Elton John has made Billboard Boxscore history. His Farewell Yellow Brick Road tour is the highest-grossing concert tour of all time.
As Eric Frankenberg reported on Monday: “According to figures reported to Billboard Boxscore, the Farewell Yellow Brick Road Tour has grossed $817.9 million across 278 shows so far — more than any tour in Boxscore history. Bypassing Ed Sheeran’s The Divide Tour ($776.4 million), it is the first tour in Billboard’s archives to cross the $800 million benchmark.”
Frankenberg adds that Elton owns another Billboard Boxscore record. “Dating back to reports for John’s Ice on Fire Tour (1986), and including his share of co-headline runs with Eric Clapton, James Taylor, Tina Turner and, many times over, Billy Joel, John has grossed $1.863 billion and sold 19.9 million tickets over 1,573 reported shows. That’s the highest career gross and attendance for a solo artist in Boxscore history, having passed Bruce Springsteen and Madonna while on this tour.”
These are remarkable achievements, but then most Billboard readers know that Elton John has been setting Billboard records for decades. He has amassed seven No. 1 albums on the Billboard 200 and nine No. 1 singles on the Billboard Hot 100 (counting his contribution to Dionne & Friends’ 1986 smash “That’s What Friends Are For”). He has topped or climbed high on many other charts as well. In 1974, his funky “Bennie and the Jets” reached No. 15 on Hot Soul Singles, the forerunner of today’s Hot R&B/Hip Hop Songs chart, a rarity for a white pop artist at that time.
Here are 10 times Elton made Billboard history:
First double album in the ’70s to top the Billboard 200 for eight weeks
Dec. 29, 1973: Goodbye Yellow Brick Road logged its eighth week at No. 1 on the Billboard 200. It was the first double-disk album to log eight or more weeks at No. 1 since The Beatles’ eponymous album, better known as The White Album, which spent nine weeks on top in 1968-69. It was the first double-disk album by a solo artist to log eight or more weeks at No. 1 since Judy Garland’s Judy at Carnegie Hall, which logged 13 weeks at No. 1 in 1961.
Longest run at No. 1 on the Billboard 200 for a greatest hits album
Feb. 1, 1975: Elton’s Greatest Hits logged its 10th week at No. 1 on the Billboard 200, which was, and remains, the longest run for a greatest hits album in the chart’s history (which dates to March 1956). Tied for second place: Garth Brooks’ The Hits (1995) and The Beatles’ 1 (2000-01), both of which logged eight weeks on top.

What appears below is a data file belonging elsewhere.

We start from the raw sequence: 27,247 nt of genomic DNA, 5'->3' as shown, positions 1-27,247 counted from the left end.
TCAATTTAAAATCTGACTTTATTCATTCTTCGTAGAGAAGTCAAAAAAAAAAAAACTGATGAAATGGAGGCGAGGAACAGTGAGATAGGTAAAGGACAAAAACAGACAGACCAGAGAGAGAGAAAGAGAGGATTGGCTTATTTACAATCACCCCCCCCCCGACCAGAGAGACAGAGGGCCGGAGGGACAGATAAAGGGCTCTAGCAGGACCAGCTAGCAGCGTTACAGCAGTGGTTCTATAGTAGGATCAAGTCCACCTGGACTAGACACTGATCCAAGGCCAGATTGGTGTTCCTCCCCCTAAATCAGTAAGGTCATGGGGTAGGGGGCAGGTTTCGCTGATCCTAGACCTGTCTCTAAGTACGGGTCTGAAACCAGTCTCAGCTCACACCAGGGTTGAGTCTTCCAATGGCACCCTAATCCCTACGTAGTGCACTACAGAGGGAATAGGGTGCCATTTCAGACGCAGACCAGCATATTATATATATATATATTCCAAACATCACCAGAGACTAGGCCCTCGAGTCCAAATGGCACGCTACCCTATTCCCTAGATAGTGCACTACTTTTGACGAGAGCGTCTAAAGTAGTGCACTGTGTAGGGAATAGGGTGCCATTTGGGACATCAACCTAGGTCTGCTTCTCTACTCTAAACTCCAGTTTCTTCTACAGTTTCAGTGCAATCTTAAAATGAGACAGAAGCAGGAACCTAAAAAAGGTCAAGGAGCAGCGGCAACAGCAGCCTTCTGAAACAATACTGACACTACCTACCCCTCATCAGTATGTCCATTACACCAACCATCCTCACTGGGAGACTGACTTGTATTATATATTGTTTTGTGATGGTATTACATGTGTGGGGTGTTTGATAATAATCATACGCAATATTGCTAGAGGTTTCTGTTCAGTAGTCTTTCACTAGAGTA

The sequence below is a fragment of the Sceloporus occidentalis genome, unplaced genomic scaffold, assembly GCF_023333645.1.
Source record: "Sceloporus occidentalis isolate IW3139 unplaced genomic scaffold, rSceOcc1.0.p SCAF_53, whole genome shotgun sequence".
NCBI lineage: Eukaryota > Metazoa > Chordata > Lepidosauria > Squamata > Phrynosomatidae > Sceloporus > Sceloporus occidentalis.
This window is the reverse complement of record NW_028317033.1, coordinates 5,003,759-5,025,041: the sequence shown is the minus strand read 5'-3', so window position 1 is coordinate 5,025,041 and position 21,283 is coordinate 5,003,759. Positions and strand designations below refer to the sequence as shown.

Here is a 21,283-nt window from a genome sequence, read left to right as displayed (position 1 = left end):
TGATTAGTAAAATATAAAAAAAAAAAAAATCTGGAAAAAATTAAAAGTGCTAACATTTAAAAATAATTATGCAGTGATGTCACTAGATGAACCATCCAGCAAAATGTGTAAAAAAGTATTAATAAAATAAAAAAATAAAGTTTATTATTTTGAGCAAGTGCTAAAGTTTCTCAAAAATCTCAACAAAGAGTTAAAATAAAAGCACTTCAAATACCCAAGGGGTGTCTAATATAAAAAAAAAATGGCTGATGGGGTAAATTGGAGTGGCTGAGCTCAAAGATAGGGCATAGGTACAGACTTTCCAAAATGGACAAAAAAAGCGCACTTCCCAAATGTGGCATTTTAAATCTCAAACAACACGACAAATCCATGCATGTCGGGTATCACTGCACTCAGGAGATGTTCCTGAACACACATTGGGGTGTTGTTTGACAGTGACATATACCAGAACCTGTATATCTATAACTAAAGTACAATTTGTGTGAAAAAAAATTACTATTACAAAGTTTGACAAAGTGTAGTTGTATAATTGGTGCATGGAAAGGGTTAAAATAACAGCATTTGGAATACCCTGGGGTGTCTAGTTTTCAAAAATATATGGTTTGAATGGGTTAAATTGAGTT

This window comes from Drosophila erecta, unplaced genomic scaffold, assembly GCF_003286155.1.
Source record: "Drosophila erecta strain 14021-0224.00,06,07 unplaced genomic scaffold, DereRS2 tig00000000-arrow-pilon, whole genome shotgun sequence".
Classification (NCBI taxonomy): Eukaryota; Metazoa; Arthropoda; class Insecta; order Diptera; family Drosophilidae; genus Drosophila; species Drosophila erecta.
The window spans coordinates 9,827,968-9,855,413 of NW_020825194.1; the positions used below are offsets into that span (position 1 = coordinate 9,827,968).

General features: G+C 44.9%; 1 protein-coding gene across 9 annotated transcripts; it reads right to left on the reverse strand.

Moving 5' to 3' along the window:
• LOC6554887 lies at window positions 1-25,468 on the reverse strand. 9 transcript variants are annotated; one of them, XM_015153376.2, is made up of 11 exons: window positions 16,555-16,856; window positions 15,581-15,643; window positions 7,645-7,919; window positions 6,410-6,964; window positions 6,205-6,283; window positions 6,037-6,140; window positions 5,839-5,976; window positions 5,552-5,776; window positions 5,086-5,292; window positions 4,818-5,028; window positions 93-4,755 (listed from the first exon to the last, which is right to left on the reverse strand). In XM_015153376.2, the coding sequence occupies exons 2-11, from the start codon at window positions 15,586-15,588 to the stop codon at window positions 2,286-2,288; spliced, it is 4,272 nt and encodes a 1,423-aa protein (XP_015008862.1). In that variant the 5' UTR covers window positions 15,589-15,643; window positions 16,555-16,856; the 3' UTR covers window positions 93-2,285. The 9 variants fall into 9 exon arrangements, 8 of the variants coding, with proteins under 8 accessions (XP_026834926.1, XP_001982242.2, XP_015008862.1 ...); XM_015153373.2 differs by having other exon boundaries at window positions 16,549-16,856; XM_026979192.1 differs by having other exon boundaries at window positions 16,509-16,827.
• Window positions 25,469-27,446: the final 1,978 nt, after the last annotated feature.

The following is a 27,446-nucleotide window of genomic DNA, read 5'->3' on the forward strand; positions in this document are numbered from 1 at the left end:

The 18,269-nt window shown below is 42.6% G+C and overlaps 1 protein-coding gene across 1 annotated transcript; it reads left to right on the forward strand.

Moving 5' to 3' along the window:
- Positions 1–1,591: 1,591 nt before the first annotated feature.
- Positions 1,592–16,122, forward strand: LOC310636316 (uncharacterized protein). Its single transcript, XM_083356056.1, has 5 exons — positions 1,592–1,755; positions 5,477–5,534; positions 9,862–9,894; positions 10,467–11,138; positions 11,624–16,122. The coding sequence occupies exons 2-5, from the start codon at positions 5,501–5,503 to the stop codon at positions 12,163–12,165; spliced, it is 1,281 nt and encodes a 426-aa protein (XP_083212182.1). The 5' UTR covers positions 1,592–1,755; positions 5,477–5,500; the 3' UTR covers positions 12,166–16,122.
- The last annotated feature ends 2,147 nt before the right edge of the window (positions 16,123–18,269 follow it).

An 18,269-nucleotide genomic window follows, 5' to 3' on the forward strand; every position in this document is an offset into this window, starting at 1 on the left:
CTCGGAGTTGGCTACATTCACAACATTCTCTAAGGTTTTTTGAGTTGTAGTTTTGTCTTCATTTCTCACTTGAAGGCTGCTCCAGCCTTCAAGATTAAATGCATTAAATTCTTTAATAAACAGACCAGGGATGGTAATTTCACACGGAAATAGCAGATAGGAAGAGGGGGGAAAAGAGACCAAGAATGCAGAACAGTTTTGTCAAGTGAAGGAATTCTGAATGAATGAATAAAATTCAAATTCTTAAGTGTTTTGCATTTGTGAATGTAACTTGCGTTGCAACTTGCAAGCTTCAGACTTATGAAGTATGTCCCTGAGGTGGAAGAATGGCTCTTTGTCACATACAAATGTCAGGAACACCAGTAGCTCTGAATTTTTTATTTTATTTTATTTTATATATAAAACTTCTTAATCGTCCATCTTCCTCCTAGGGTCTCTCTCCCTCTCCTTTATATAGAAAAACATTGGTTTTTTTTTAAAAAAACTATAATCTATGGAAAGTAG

First album to enter the Billboard 200 at No. 1
June 7, 1975: Captain Fantastic and the Brown Dirt Cowboy became the first album in the history of the Billboard 200 to enter the chart at No. 1. Commonplace now, it was stunning then.
First act to log five No. 1 hits on the Hot 100 in the ’70s
Nov. 1, 1975: “Island Girl” became Elton’s fifth No. 1 hit of the ’70s. That was the most by any act in the ’70s to that point, surpassing the Jackson 5, Paul McCartney (and Wings), and John Denver, each of whom had had four at that point.
First and only act to amass seven No. 1 albums on the Billboard 200 in the ‘70s
Nov. 8, 1975: Rock of the Westies, Elton’s follow-up to Captain Fantastic, became the second album to debut at No. 1. It was Elton’s seventh No. 1 album in the ‘70s, which was more than any other act tallied in that decade. Led Zeppelin, The Rolling Stones and Paul McCartney (and Wings) each tallied six No. 1 albums in the ‘70s. (Led Zep’s tally counts a 1969 leader that remained on top into 1970.)
First act to amass six No. 1 Hot 100 hits in the '70s
Aug. 7, 1976: “Don’t Go Breaking My Heart,” an irresistible duet with Kiki Dee that sounds as fresh and fun today as it did when it brightened the radio during America’s Bicentennial year, became Elton’s sixth No. 1 hit on the Hot 100. No other act had amassed that many No. 1s in the ’70s to that point, though by decade’s end, Paul McCartney (and Wings) had tied Elton’s record and the Bee Gees had surpassed it, with nine No. 1 hits in the ‘70s.
First act to amass 16, 17 and 18 No. 1 hits on Adult Contemporary
Nov. 22, 1997: “Something About the Way You Look Tonight” became Elton’s 16th No. 1 hit on Billboard’s Adult Contemporary chart. That surpassed the Carpenters’ long-time record of 15 No. 1 AC hits (set in 1981). Elton has since expanded his roster of No. 1 AC hits to 18, which keeps him in the lead.
First song by a male solo artist to log 14 weeks at No. 1 on the Hot 100
Jan. 10, 1998: “Candle in the Wind 1997”/“Something About the Way You Look Tonight” logged its 14th week at No. 1 on the Hot 100, the longest hold on the top spot to that point for a single by a male solo artist, and also the longest hold to that point for a single by a U.K. artist. Harry Styles’ “As It Was,” with 15 weeks on top, currently holds both records.
First act to appear in the top 40 on the Hot 100 for 30 consecutive years
March 13, 1999: “Written in the Stars,” a collab with LeAnn Rimes, entered the Hot 100 at No. 37. This was the record-setting 30th consecutive year that Elton appeared in the top 40 with at least one single, dating back to the arrival of “Your Song” in the top 40 on the Hot 100 dated Dec. 19, 1970.
Longest span of top 10 hits on the Hot 100 not involving holiday titles
Sept. 10, 2022: “Hold Me Closer” by Elton and Britney Spears entered the Hot 100 at No. 6. As Billboard’s Gary Trust reported, that extended his span of top 10 hits to 51 years, seven months and three weeks, dating to his first frame in the top 10 with “Your Song” (Jan. 23, 1971) – the longest such span among all acts not involving holiday titles.